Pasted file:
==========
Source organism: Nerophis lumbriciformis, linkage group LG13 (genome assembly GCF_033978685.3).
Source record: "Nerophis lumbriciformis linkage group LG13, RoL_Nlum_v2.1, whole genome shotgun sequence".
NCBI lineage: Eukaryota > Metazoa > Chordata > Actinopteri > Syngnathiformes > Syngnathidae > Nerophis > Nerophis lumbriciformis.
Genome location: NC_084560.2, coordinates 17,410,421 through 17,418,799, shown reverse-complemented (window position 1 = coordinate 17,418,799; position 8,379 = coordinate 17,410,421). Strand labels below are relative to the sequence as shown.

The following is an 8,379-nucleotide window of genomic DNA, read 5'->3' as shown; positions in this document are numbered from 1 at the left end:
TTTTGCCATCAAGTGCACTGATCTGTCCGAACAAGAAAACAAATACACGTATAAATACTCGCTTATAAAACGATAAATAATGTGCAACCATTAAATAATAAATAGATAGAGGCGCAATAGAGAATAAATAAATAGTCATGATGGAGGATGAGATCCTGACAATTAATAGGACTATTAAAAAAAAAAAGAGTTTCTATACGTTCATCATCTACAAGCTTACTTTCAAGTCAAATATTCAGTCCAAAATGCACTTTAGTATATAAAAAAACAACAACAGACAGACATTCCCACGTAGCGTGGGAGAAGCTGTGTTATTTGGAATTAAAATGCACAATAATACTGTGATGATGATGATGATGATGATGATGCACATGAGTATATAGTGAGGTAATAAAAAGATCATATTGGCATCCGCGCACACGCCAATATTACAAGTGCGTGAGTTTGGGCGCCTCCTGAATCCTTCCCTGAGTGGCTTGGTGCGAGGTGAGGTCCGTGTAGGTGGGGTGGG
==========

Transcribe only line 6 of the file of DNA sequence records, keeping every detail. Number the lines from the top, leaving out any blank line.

TTTTGCCATCAAGTGCACTGATCTGTCCGAACAAGAAAACAAATACACGTATAAATACTCGCTTATAAAACGATAAATAATGTGCAACCATTAAATAATAAATAGATAGAGGCGCAATAGAGAATAAATAAATAGTCATGATGGAGGATGAGATCCTGACAATTAATAGGACTATTAAAAAAAAAAAGAGTTTCTATACGTTCATCATCTACAAGCTTACTTTCAAGTCAAATATTCAGTCCAAAATGCACTTTAGTATATAAAAAAACAACAACAGACAGACATTCCCACGTAGCGTGGGAGAAGCTGTGTTATTTGGAATTAAAATGCACAATAATACTGTGATGATGATGATGATGATGATGATGCACATGAGTATATAGTGAGGTAATAAAAAGATCATATTGGCATCCGCGCACACGCCAATATTACAAGTGCGTGAGTTTGGGCGCCTCCTGAATCCTTCCCTGAGTGGCTTGGTGCGAGGTGAGGTCCGTGTAGGTGGGGTGGG